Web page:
The next time you need a passport, a birth or death certificate, a driving licence or a ration card, you may not have to sweat it out: on Thursday, the Union Cabinet approved a Bill to promote transparency and accountability in the government's delivery systems for its citizens, a senior official confirmed.
The draft Bill will now be referred to the Ministries of Law, Home Affairs and Personnel and Training, after which it will go straight to Parliament.
But Right of Citizens for Time-Bound Delivery of Goods and Services and Redressal of their Grievances Bill, 2011, may not find easy passage in Parliament, with the BJP saying it would vote against the version cleared by the Cabinet, which saw it as a “direct intrusion on the domain of the States.”
The Union government resorting to item no 8 of List III to give force to the Citizens’ Charter Bill, BJP spokesperson Prakash Javadekar said, violated the Constitution’s federal spirit. While the Centre could enact a Citizens’ Charter for Central services, it should not encroach upon the States’ domain — at best, it could suggest a model law, he maintained, adding that Jammu and Kashmir, Delhi, Bihar, Madhya Pradesh, Uttar Pradesh, Rajasthan, Punjab, Uttrakhand and Himachal Pradesh had already enacted Citizen Charter Acts or Public Services Guarantee Acts.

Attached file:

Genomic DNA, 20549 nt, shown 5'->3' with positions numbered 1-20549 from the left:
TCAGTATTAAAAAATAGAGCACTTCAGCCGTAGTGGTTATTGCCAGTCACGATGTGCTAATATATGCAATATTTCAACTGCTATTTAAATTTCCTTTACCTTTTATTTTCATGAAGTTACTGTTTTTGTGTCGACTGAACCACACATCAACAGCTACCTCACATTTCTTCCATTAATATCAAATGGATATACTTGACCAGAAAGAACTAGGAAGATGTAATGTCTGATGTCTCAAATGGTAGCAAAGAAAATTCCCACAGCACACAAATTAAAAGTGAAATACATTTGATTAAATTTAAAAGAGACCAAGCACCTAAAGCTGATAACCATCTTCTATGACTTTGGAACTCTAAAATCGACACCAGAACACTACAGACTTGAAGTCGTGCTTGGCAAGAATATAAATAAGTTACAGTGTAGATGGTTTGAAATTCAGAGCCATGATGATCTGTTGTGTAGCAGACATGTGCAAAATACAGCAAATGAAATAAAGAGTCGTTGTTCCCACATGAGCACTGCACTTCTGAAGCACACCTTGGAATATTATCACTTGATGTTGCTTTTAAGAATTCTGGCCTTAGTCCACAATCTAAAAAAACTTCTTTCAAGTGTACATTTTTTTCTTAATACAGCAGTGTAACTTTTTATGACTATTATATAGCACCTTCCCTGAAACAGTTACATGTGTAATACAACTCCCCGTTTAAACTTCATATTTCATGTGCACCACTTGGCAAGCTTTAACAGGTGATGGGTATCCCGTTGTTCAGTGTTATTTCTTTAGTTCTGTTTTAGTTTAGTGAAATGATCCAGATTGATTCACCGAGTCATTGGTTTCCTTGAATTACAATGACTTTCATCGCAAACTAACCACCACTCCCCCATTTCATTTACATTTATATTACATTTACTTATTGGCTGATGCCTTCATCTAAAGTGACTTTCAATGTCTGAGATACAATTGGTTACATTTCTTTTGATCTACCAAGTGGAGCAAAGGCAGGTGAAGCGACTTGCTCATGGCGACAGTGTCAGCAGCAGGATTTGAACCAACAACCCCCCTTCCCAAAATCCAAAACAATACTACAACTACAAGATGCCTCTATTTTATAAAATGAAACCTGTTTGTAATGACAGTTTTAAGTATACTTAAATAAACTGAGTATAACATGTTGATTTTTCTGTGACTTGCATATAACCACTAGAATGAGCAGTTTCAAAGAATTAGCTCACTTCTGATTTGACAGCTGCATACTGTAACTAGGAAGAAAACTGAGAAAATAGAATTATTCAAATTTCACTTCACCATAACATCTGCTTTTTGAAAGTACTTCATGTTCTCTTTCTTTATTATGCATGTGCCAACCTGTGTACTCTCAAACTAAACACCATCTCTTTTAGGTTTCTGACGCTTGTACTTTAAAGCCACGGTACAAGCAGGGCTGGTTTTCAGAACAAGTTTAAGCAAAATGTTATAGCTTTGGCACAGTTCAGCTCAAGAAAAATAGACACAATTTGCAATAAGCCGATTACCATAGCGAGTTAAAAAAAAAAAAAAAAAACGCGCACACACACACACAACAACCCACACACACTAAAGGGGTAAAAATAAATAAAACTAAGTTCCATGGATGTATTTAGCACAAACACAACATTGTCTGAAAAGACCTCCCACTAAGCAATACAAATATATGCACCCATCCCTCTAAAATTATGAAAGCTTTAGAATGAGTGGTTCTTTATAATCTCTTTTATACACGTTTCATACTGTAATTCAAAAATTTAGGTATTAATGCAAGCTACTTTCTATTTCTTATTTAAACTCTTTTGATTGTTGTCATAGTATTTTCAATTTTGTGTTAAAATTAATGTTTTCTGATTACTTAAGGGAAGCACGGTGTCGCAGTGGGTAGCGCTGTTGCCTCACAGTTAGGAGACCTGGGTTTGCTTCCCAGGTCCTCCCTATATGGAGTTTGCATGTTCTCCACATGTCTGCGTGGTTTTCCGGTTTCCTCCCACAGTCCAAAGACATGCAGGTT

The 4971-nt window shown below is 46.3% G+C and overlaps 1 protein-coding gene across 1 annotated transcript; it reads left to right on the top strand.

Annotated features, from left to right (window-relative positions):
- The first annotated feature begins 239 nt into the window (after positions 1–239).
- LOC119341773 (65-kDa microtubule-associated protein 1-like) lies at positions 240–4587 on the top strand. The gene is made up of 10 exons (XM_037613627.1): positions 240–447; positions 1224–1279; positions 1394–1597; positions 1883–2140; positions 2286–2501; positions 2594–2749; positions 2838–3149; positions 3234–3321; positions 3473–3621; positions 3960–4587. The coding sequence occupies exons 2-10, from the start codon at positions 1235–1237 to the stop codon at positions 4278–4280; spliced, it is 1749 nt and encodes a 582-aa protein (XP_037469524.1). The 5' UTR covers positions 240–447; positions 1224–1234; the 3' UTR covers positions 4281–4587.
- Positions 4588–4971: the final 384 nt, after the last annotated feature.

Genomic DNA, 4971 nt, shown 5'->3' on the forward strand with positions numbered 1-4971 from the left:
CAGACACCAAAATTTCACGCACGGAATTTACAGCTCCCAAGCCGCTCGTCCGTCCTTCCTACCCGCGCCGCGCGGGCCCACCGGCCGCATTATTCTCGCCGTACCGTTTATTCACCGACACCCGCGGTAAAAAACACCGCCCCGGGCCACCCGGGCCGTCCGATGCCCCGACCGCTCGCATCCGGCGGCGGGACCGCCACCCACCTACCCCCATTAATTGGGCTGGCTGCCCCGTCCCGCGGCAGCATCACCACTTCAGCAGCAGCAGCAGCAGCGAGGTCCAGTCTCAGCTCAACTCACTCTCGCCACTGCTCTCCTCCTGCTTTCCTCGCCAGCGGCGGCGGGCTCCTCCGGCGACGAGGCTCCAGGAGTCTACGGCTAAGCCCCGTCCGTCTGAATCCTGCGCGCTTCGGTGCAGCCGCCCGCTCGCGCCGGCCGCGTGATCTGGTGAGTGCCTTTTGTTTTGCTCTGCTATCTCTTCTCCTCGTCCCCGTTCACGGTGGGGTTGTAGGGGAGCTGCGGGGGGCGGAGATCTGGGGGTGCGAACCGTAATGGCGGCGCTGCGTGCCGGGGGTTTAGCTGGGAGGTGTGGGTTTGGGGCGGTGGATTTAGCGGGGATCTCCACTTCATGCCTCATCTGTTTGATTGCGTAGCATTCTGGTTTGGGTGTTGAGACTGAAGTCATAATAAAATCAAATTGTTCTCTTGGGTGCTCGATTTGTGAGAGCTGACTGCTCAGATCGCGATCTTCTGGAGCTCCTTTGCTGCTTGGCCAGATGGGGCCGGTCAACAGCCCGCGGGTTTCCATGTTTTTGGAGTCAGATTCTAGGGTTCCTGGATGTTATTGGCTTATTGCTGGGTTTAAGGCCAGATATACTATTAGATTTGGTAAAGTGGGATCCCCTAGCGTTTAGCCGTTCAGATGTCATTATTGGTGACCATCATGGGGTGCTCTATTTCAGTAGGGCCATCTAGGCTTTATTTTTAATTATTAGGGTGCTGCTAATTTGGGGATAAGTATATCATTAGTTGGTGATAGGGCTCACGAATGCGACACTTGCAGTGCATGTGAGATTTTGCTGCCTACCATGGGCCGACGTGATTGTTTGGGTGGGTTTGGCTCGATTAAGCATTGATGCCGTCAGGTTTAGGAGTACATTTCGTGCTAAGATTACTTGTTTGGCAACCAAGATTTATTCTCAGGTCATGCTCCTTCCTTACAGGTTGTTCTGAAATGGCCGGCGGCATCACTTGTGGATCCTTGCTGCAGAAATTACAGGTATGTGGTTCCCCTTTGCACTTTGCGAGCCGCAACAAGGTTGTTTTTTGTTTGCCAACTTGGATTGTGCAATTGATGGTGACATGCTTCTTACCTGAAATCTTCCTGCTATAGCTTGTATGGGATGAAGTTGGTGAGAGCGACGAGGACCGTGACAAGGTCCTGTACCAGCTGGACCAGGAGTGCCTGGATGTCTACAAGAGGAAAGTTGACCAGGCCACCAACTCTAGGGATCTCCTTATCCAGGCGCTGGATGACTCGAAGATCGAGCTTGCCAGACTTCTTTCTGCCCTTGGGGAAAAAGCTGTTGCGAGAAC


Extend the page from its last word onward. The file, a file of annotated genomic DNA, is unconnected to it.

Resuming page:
However, the Bill that was introduced in the Lok Sabha in December 2011, has already been considered by a Parliamentary Standing Committee.
Officials say this law will be more effective in tackling corruption at the grassroots than the Lokpal Bill that was drafted after a civil society protest led by activist Anna Hazare.
The Bill deals with government departments that deal directly with citizens: they include constitutional bodies, statutory authorities, public-private partnerships, NGOs substantially funded by the government and companies that provide services under a statutory obligation.
These authorities will be directed to publish a citizens’ charter detailing the services they offer, the quality of services to be provided, as well as timelines of delivery. Penalties ranging from Rs. 250 to a maximum of Rs. 50,000 a day will be imposed on officials who fail to deliver services in time. It mandates the establishment, both at the Centre and in the States, of public grievance redress commissions that will be permitted to refer a case for investigation to the Lokpal wherever there is evidence of corruption.